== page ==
• Physical therapy. Trained physical therapists help patients with pain and mobility after injuries, surgeries, or because of certain conditions, like cerebral palsy.

Care Coordination

Getting the best care and the most appropriate care often depends on coordinating that care between multiple people. Care coordination can be complicated and requires organization and communication. Coordinating care may present challenges, but it is important because good coordination improves the effectiveness of care and keeps patients safe. Tragic mistakes can be made when care is not coordinated and care providers do not communicate with each other.

Coordination involves not just the professionals involved in providing care, but also the patient and sometimes the patient’s family. To have good care coordination, a patient’s needs, questions, and preferences must be addressed and caregivers must communicate with each other and with the patient.

Obstacles to coordinating care are numerous in the American health care system. Health care is often disjointed with different strategies used by various caregivers and medical centers. Referrals can also be confusing for patients, especially when caregivers do not take the time to explain the reason for referral or for adding an additional caregiver to the team.

Care Transitions

Another obstacle in getting good care comes in the form of transitions. Many people need different types of care and the services of different caregivers. Making those transitions from one to another may open the door for mistakes to be made that may harm the patient or prevent the patient from getting the best care. One facility may use different operational procedures and information that is crucial to patient safety can get lost during the transition. Mistakes, like errors in medication given, can be costly and also dangerous.

Quality and Standards of Care

No matter what type of care you receive, you have a reasonable expectation of quality care from professionals. These health professionals are supposed to be trained appropriately and to be able to provide services and care that meet certain basic standards. A basic standard of care may refer to general quality of care but also to very specific situations. For instance, there are standards of care that are used for certain illnesses or injuries that doctors are expected to follow for the best patient outcomes. An example is using medications and encouraging lifestyle changes for patients with diabetes, rather than only providing a prescription.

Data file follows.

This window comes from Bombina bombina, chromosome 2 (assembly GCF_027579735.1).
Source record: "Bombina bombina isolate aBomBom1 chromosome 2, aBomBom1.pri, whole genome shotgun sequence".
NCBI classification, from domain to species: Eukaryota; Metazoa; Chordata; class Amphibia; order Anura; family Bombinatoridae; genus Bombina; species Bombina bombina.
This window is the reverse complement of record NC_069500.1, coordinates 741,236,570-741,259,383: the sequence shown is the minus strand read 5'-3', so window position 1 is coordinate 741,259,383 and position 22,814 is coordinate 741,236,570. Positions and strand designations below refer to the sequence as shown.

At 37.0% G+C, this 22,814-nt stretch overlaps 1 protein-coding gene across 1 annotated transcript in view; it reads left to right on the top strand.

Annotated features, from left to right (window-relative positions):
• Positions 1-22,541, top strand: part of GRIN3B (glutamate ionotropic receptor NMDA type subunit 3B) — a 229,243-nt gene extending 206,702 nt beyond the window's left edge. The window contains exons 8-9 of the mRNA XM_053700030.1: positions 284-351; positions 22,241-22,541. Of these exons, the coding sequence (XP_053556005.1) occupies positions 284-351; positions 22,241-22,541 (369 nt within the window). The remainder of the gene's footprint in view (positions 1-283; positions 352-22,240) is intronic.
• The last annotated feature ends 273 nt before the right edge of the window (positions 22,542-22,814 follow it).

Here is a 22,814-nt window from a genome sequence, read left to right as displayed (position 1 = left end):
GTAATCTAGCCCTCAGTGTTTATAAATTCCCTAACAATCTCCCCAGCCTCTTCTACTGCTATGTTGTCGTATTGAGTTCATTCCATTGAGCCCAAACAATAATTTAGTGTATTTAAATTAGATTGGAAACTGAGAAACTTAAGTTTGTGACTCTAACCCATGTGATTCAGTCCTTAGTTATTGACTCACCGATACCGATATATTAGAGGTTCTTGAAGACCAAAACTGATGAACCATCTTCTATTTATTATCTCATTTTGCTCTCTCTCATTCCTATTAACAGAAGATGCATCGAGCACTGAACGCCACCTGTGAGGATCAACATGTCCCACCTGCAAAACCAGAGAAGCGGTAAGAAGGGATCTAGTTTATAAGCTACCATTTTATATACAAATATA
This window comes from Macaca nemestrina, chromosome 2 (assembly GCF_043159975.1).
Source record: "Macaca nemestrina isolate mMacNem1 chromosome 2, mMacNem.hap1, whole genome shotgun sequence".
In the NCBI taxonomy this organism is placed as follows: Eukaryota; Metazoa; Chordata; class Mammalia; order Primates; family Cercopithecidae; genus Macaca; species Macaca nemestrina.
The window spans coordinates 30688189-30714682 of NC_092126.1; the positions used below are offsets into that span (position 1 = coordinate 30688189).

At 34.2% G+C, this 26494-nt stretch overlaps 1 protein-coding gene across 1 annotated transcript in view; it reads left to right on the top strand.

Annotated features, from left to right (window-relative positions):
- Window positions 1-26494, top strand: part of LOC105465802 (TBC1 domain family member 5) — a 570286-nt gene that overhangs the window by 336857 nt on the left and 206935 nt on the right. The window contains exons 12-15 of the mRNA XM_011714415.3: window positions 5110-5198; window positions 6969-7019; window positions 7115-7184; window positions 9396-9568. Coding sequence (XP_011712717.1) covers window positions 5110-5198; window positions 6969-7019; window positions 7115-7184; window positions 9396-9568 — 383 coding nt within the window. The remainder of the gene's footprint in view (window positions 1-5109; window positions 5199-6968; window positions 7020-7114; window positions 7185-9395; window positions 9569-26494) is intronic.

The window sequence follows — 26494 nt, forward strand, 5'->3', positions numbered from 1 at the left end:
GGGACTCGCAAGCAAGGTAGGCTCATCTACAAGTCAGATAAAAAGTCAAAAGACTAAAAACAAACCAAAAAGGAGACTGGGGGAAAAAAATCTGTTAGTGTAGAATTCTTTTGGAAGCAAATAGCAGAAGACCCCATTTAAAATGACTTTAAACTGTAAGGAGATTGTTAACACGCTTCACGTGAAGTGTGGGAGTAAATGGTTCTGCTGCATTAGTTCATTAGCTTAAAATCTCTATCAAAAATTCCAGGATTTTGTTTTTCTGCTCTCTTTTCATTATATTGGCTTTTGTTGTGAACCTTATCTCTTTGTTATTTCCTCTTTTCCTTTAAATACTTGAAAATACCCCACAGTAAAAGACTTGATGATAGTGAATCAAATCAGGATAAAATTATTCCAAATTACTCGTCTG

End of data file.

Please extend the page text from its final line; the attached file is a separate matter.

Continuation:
Medical standard of care is also a legal term that refers to the level and quality of care that a patient can expect to receive from a caregiver. If that standard is not met and the patient is harmed in some way, medical standard of care may be cited in a malpractice case. Violations of standard of care may include misdiagnosing an illness, treating an illness inappropriately, providing the wrong medication, and many other situations. Caregivers of all types are obligated to provide quality care, and when they do not, patients have legal options.

Understanding care is important for everyone because at some point in time all people need care. Whether you need care for yourself or for a loved one who is not fully independent, you expect to get care that is of high quality and that provides you with at least the basic standards. The more you understand about care, the more empowered you will be to make the right choices about care and to take action if you do not get the care you expect.